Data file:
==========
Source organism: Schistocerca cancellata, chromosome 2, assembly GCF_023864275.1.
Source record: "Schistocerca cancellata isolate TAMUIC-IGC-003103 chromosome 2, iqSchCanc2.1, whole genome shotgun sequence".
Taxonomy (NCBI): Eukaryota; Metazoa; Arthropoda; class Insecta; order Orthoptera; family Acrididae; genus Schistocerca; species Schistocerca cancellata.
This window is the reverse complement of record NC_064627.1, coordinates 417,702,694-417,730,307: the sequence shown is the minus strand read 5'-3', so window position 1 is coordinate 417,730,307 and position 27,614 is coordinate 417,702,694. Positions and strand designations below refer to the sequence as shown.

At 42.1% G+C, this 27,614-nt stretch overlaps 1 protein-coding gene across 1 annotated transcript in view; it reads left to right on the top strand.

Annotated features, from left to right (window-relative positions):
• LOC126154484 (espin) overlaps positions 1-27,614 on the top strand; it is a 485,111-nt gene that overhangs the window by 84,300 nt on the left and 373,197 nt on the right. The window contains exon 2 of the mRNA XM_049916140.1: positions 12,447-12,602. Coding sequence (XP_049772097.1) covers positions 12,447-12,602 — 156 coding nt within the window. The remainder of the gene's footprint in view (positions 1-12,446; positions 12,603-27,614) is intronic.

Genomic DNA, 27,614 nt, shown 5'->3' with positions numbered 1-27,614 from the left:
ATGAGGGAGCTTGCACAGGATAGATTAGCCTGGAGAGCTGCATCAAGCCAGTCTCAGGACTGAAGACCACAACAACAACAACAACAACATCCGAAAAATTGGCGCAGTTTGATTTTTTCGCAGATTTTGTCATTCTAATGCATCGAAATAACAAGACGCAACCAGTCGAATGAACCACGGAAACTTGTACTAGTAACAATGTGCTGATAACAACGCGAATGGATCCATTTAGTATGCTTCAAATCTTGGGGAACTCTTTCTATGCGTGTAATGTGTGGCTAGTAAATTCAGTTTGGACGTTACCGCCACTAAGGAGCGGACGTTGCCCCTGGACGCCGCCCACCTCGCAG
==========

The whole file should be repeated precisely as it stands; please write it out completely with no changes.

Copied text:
Source organism: Schistocerca cancellata, chromosome 2, assembly GCF_023864275.1.
Source record: "Schistocerca cancellata isolate TAMUIC-IGC-003103 chromosome 2, iqSchCanc2.1, whole genome shotgun sequence".
Taxonomy (NCBI): Eukaryota; Metazoa; Arthropoda; class Insecta; order Orthoptera; family Acrididae; genus Schistocerca; species Schistocerca cancellata.
This window is the reverse complement of record NC_064627.1, coordinates 417,702,694-417,730,307: the sequence shown is the minus strand read 5'-3', so window position 1 is coordinate 417,730,307 and position 27,614 is coordinate 417,702,694. Positions and strand designations below refer to the sequence as shown.

At 42.1% G+C, this 27,614-nt stretch overlaps 1 protein-coding gene across 1 annotated transcript in view; it reads left to right on the top strand.

Annotated features, from left to right (window-relative positions):
• LOC126154484 (espin) overlaps positions 1-27,614 on the top strand; it is a 485,111-nt gene that overhangs the window by 84,300 nt on the left and 373,197 nt on the right. The window contains exon 2 of the mRNA XM_049916140.1: positions 12,447-12,602. Coding sequence (XP_049772097.1) covers positions 12,447-12,602 — 156 coding nt within the window. The remainder of the gene's footprint in view (positions 1-12,446; positions 12,603-27,614) is intronic.

Genomic DNA, 27,614 nt, shown 5'->3' with positions numbered 1-27,614 from the left:
ATGAGGGAGCTTGCACAGGATAGATTAGCCTGGAGAGCTGCATCAAGCCAGTCTCAGGACTGAAGACCACAACAACAACAACAACAACATCCGAAAAATTGGCGCAGTTTGATTTTTTCGCAGATTTTGTCATTCTAATGCATCGAAATAACAAGACGCAACCAGTCGAATGAACCACGGAAACTTGTACTAGTAACAATGTGCTGATAACAACGCGAATGGATCCATTTAGTATGCTTCAAATCTTGGGGAACTCTTTCTATGCGTGTAATGTGTGGCTAGTAAATTCAGTTTGGACGTTACCGCCACTAAGGAGCGGACGTTGCCCCTGGACGCCGCCCACCTCGCAG